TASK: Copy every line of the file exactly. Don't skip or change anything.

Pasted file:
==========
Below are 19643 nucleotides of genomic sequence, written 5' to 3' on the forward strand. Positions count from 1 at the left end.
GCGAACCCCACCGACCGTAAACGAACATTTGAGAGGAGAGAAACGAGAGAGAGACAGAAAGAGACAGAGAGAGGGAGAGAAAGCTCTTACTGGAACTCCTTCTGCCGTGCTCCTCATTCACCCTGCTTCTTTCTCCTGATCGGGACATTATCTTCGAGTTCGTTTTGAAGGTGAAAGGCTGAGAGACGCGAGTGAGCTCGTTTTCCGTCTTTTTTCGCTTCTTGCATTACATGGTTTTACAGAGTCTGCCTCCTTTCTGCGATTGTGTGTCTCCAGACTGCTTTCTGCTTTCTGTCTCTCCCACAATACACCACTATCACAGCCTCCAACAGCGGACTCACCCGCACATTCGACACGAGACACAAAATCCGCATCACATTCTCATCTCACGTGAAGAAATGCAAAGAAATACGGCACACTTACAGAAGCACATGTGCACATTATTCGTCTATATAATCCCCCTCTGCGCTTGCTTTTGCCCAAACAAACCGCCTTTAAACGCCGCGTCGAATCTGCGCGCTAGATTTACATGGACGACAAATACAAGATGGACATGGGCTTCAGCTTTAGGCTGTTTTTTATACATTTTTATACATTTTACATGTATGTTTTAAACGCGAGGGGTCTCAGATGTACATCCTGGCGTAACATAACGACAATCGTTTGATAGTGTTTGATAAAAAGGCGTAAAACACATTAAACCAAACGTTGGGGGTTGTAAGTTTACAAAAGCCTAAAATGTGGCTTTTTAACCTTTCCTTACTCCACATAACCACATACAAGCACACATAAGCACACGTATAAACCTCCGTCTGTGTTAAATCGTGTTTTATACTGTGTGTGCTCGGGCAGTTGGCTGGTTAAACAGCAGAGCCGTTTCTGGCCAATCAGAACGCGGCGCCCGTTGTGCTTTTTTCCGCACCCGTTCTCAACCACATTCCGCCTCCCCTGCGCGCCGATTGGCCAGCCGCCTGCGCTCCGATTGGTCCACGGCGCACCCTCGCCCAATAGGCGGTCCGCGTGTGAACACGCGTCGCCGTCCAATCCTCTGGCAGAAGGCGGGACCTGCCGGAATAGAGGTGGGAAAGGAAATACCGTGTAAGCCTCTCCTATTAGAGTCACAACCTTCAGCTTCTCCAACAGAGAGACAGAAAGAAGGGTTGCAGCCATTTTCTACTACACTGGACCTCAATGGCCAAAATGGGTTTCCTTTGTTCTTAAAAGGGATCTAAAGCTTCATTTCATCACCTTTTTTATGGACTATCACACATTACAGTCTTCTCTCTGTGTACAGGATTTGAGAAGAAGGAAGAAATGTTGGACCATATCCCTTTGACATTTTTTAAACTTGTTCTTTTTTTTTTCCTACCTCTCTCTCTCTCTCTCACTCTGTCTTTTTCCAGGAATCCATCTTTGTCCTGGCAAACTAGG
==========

Below are 19643 nucleotides of genomic sequence, written 5' to 3' on the forward strand. Positions count from 1 at the left end.
GCGAACCCCACCGACCGTAAACGAACATTTGAGAGGAGAGAAACGAGAGAGAGACAGAAAGAGACAGAGAGAGGGAGAGAAAGCTCTTACTGGAACTCCTTCTGCCGTGCTCCTCATTCACCCTGCTTCTTTCTCCTGATCGGGACATTATCTTCGAGTTCGTTTTGAAGGTGAAAGGCTGAGAGACGCGAGTGAGCTCGTTTTCCGTCTTTTTTCGCTTCTTGCATTACATGGTTTTACAGAGTCTGCCTCCTTTCTGCGATTGTGTGTCTCCAGACTGCTTTCTGCTTTCTGTCTCTCCCACAATACACCACTATCACAGCCTCCAACAGCGGACTCACCCGCACATTCGACACGAGACACAAAATCCGCATCACATTCTCATCTCACGTGAAGAAATGCAAAGAAATACGGCACACTTACAGAAGCACATGTGCACATTATTCGTCTATATAATCCCCCTCTGCGCTTGCTTTTGCCCAAACAAACCGCCTTTAAACGCCGCGTCGAATCTGCGCGCTAGATTTACATGGACGACAAATACAAGATGGACATGGGCTTCAGCTTTAGGCTGTTTTTTATACATTTTTATACATTTTACATGTATGTTTTAAACGCGAGGGGTCTCAGATGTACATCCTGGCGTAACATAACGACAATCGTTTGATAGTGTTTGATAAAAAGGCGTAAAACACATTAAACCAAACGTTGGGGGTTGTAAGTTTACAAAAGCCTAAAATGTGGCTTTTTAACCTTTCCTTACTCCACATAACCACATACAAGCACACATAAGCACACGTATAAACCTCCGTCTGTGTTAAATCGTGTTTTATACTGTGTGTGCTCGGGCAGTTGGCTGGTTAAACAGCAGAGCCGTTTCTGGCCAATCAGAACGCGGCGCCCGTTGTGCTTTTTTCCGCACCCGTTCTCAACCACATTCCGCCTCCCCTGCGCGCCGATTGGCCAGCCGCCTGCGCTCCGATTGGTCCACGGCGCACCCTCGCCCAATAGGCGGTCCGCGTGTGAACACGCGTCGCCGTCCAATCCTCTGGCAGAAGGCGGGACCTGCCGGAATAGAGGTGGGAAAGGAAATACCGTGTAAGCCTCTCCTATTAGAGTCACAACCTTCAGCTTCTCCAACAGAGAGACAGAAAGAAGGGTTGCAGCCATTTTCTACTACACTGGACCTCAATGGCCAAAATGGGTTTCCTTTGTTCTTAAAAGGGATCTAAAGCTTCATTTCATCACCTTTTTTATGGACTATCACACATTACAGTCTTCTCTCTGTGTACAGGATTTGAGAAGAAGGAAGAAATGTTGGACCATATCCCTTTGACATTTTTTAAACTTGTTCTTTTTTTTTTCCTACCTCTCTCTCTCTCTCTCACTCTGTCTTTTTCCAGGAATCCATCTTTGTCCTGGCAAACTAGG